Sunday, August 16, 2009

"Falling behind" in school

I've read blog posts about how homeschoolers and unschoolers feel it's utterly ridiculous to think that a child could "fall behind" in school if school is closed for an extended amount of time due to weather, or if one particular child has to miss school for a period of time.

And at first, I agreed. That's true (I thought!) ... how can a child "fall behind" when each new day presents another opportunity to learn something new and make progress in an educational sense. They are never "falling behind" if they are always learning something, anything, new. So when they get back to school, they just pick up where they left off, right?

Well, here's the thing ... from someone who has spent just enough time in "the system" to understand this ...

School officials, administrators, school boards, and teachers are all worried about one thing ... testing! Standardized testing, to be more specific. Because THAT is how they are judged on whether or not they are doing their jobs. Period. The sticking point to this is that all standarized testing takes place on the exact same days. Period. Once the testing days are established, there is no changing the calendar. End of story. So even if a district has seen the worst ice storm in history and school was closed for a month, the tests are still administered on the days they were scheduled for (barring the possibility that the tests were scheduled for the ice storm month, that is). And those children, teachers, administrators, school boards, and districts are then judged on what those children have learned up to the point of the testing date (or retained, for that matter).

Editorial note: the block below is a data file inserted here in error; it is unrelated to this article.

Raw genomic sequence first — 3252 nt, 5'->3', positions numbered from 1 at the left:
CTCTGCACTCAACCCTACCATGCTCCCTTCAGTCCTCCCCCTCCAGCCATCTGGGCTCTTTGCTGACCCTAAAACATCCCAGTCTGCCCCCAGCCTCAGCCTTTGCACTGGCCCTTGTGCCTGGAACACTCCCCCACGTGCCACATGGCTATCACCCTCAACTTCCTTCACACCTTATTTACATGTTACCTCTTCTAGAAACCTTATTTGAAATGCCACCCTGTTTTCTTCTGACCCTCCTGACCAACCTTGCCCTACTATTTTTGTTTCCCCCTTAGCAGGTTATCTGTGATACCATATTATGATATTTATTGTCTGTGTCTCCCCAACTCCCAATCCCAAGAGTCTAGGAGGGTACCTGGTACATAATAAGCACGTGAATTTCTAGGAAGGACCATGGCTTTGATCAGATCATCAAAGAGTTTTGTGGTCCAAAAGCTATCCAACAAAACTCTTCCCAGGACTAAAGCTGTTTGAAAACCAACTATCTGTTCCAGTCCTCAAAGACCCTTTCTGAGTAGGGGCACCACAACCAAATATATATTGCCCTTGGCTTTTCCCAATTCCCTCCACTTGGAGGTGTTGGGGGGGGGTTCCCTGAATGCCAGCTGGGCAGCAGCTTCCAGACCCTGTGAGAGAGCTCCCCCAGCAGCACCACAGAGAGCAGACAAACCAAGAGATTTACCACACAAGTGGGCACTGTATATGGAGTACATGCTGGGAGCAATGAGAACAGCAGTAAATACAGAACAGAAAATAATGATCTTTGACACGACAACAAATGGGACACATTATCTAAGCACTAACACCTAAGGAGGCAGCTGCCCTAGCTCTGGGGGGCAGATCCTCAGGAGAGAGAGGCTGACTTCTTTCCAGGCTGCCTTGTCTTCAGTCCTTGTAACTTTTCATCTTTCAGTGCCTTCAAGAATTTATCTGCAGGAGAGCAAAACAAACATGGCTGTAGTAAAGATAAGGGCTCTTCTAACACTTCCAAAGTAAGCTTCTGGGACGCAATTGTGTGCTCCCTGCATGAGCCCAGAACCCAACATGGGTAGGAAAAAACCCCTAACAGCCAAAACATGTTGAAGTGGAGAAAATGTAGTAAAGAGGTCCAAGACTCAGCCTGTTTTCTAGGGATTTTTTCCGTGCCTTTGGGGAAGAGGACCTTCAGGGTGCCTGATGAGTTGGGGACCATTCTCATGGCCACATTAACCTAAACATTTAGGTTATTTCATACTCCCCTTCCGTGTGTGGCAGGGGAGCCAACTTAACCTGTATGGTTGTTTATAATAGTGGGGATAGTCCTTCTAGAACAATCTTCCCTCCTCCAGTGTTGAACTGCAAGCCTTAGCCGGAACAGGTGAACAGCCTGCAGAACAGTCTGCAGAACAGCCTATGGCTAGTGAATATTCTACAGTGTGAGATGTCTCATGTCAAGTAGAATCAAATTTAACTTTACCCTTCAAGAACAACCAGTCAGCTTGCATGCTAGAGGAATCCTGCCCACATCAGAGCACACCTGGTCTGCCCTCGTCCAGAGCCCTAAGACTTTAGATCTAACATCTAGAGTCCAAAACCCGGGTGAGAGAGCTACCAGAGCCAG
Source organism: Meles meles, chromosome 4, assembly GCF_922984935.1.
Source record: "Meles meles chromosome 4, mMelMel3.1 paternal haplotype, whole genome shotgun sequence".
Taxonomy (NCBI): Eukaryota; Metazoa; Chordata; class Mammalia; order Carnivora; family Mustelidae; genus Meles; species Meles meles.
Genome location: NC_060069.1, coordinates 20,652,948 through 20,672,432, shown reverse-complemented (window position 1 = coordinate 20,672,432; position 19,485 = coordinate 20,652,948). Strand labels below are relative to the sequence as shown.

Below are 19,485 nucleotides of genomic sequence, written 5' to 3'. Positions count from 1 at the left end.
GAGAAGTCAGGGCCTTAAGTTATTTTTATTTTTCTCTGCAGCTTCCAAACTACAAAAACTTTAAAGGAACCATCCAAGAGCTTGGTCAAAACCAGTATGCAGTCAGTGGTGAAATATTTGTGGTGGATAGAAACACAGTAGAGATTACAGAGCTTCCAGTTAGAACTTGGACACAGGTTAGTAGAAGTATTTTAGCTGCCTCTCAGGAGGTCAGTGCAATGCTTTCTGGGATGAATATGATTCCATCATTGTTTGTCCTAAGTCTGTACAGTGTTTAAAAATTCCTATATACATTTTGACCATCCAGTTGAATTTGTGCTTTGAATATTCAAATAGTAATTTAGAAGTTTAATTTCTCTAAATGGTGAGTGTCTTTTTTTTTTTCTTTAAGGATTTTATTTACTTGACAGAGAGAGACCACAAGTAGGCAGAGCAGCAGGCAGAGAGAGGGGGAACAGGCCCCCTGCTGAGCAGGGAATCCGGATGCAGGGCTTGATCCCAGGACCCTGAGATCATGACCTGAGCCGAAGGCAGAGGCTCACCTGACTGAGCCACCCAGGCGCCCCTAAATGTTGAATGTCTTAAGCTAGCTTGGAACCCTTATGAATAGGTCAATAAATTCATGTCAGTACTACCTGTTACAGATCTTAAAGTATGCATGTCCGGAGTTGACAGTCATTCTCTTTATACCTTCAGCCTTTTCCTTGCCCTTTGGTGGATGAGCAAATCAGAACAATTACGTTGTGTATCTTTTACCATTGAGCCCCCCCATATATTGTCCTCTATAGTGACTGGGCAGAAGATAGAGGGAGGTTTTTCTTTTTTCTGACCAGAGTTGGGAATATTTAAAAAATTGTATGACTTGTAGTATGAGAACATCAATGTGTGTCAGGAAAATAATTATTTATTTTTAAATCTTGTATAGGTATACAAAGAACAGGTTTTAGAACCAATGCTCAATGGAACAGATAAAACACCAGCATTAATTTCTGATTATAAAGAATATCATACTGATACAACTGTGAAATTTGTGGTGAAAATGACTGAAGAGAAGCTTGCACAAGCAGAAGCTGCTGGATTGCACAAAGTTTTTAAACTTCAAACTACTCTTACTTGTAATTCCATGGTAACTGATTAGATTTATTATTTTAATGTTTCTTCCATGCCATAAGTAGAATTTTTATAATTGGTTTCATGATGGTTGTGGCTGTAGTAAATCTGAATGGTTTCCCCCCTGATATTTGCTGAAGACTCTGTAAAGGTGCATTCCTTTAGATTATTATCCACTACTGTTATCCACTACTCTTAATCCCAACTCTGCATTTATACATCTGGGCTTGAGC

So if the neighboring district didn't get the ice storm, or had more money for road salt, or decided to risk the children's lives and make them go to school through the storm anyway, those districts may score better on the tests, making them appear to be a better school, and making it seem that their children are "farther ahead" than the others.

So this is what it comes down to when some people worry about their children falling behind. They don't want them to fall behind other districts, other states, etc ... want me to start telling you about how those tests scores then affect the amount of money a school gets from the government? No?? Ok, I won't.

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